Why did I revert to metal worker’s panel-beater hammers instead of traditional mallets?
It’s dead simple. My goal is not the preservation of the traditions but the craft. That my goal just happens to do both is a great coincidental for me, generally speaking, anyway. So the traditionalists cling to their traditions and exclude modern developments that are as equally inspired to us today as those were to men two and three hundred years ago when their ideas were innovative and new and rejected even as heresy.
I have used and still use wooden mallets in my immediate work. I like them for some work and find them unsuited to others. Modern day manufactured wooden mallets in general are wimpy and ill-designed apologies for what once was. My own hand-makes are not. I have yet to find a commercial mallet made in the last fifty years that wasn’t underweight and thereby none productive. Those touted and sold as beech mallets made in Europe are generally this type of mallet. That being so, making your own becomes the only option. A good mallet needs a 3″ x 4 1/2″ x 7″ head. Hard maple works well, Bois d arc (osage orange) and many others too. Where do you as a new woodworker find these sizes in suited woods. Not so easy. Now my goal, and not all people feel this way, is to get people to the bench working the wood and not encouraging them to buy my tools or anyone else’s I am in the pay of or to get them to become tool junkies and procrastinators spending too much time talking and admiring the new generation of guru followers. So, at the risk of criticism, I find things, alternatives, when necessary, that really work and then give out my unbiased results. This is not meant to be cute or clever or in any way controversial, but inevitably things can become controversial. There are excellent products out there made for every level of demand and price. That’s positive, I think. On the other hand people getting into woodworking need some guidance and if you open a tool catalog and see fifteen mallets to choose from, questions like, “Arghhh! Which one do I choose?” need some kind of definitive answer. That’s where I come in. I have used them all. Name a saw, a plane, a hammer, a chisel, a mallet, a gauge, a knife and I have used them at some time recent or past. So, in my quest to counter the culture group analytics, I present a simple alternative as an immediate solution to get stuff in the vise and made into projects. It works, and it has for the whole of my life. People don’t always like this offering but I do always listen and care about what people say and think if they are open and honest rather than snide. If they can persuade me differently I will shift and represent something better after I have considered the elements by which we at New Legacy evaluate tools and their worth for our audience. Back to hammers. Where possible I want something anyone anywhere can walk into a store to buy. In the case of chisel hammers, well, they have gotten somewhat fanciful through the years. Cutish too. It’s inevitable that makers and users want to create something with a distinctive, set-apart style to be admired. Go and try to buy a simple claw hammer and there are three zillion of them in Lowes and Home Depot. Gone are the old 16oz Stanley claws and so too many others. Ergonomics gone wild so we can beat a sixpenny nail in in one blow.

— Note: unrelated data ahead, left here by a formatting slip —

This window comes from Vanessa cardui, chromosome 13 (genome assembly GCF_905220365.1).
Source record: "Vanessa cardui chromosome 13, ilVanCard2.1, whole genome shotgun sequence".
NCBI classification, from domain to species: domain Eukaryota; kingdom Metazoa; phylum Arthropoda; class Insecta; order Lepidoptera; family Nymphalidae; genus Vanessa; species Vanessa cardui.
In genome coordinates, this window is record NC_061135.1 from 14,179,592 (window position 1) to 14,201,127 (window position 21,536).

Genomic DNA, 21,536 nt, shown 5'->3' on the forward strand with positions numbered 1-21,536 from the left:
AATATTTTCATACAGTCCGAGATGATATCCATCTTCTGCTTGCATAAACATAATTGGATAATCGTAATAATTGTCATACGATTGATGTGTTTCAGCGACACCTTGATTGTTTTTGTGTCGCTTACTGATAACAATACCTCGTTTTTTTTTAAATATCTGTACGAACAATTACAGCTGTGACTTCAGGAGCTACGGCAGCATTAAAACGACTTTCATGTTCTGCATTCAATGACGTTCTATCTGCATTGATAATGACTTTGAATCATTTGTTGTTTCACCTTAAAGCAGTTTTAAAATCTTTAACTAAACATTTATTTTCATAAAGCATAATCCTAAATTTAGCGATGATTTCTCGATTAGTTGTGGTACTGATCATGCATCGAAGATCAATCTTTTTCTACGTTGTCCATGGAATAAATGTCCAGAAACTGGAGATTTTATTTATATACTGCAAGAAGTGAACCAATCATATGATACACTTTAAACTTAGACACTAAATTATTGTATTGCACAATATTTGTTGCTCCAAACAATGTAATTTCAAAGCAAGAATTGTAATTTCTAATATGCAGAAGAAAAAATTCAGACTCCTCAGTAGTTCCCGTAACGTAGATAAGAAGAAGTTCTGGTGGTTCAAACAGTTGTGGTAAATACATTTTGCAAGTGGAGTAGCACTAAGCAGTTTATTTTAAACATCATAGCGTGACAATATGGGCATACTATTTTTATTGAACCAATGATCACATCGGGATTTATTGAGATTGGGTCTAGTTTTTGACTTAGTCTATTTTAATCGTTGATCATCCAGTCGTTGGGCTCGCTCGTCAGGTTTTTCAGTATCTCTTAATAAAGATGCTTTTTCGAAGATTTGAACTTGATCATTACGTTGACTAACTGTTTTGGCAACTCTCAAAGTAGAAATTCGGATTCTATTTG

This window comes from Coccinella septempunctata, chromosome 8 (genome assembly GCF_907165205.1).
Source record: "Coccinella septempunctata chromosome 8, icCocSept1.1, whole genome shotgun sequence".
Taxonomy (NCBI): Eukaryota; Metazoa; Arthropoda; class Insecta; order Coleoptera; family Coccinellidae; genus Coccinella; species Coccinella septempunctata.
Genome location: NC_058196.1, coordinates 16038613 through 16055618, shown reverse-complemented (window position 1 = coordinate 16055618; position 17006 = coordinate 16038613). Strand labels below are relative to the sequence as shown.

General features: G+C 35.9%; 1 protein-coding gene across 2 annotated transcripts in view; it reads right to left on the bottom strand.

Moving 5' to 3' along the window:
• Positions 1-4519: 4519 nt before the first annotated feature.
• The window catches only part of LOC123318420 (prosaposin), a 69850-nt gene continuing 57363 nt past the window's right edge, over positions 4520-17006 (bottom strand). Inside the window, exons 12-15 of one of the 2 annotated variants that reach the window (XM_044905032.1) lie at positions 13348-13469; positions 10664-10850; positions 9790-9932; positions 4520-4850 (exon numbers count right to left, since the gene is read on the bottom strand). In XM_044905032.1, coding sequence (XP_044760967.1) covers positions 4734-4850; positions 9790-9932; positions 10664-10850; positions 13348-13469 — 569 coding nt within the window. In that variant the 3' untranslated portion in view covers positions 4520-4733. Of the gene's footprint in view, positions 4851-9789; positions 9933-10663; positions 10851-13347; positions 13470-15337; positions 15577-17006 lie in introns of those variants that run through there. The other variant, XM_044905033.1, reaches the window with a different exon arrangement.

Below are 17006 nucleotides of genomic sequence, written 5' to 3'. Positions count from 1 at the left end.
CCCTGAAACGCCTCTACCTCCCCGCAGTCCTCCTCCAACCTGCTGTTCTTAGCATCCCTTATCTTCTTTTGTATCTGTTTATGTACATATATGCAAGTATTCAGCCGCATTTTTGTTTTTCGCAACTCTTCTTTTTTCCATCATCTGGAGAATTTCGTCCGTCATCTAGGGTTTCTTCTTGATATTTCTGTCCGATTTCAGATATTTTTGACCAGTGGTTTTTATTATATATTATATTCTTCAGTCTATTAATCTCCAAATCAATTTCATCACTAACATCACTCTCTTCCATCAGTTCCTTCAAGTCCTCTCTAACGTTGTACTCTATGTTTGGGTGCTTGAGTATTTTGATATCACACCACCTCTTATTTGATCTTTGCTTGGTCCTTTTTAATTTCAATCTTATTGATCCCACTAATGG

The hammers I have used over the months and years deliver the goods. Weight ratios and balance are more critical and so too the centre of percussion (COP) that provides economy of movement and power. I find that with large face mallets, new woodworkers seldom find the COP, which is often an outer corner and not dead centred in the mallet head. Getting it wrong tilts the mallet, glances the blow and frequently twists the chisel from its course, especially in say mortise holes for instance. On the other hand, the smaller heads hit squarely and more accurately for a reason I cannot give. Most of my students have no difficulty using what I now call chisel hammers to chop and chisel with. Most of my recommendations are available from any store and they cost mostly around $15 for a lifetime tool. I want what’s best for my readers and students. They know that I think.
I think everyone should make their own mallets. Make two or three for their own use as I have. Two of my sons have owned businesses making mallets that were highly prized. They find it well worth the effort. Someone could make a good living making hard maple mallets and if they need a perfect traditional design they can write me for a none fanciful model I received as a boy back in 65 when I made my first mallet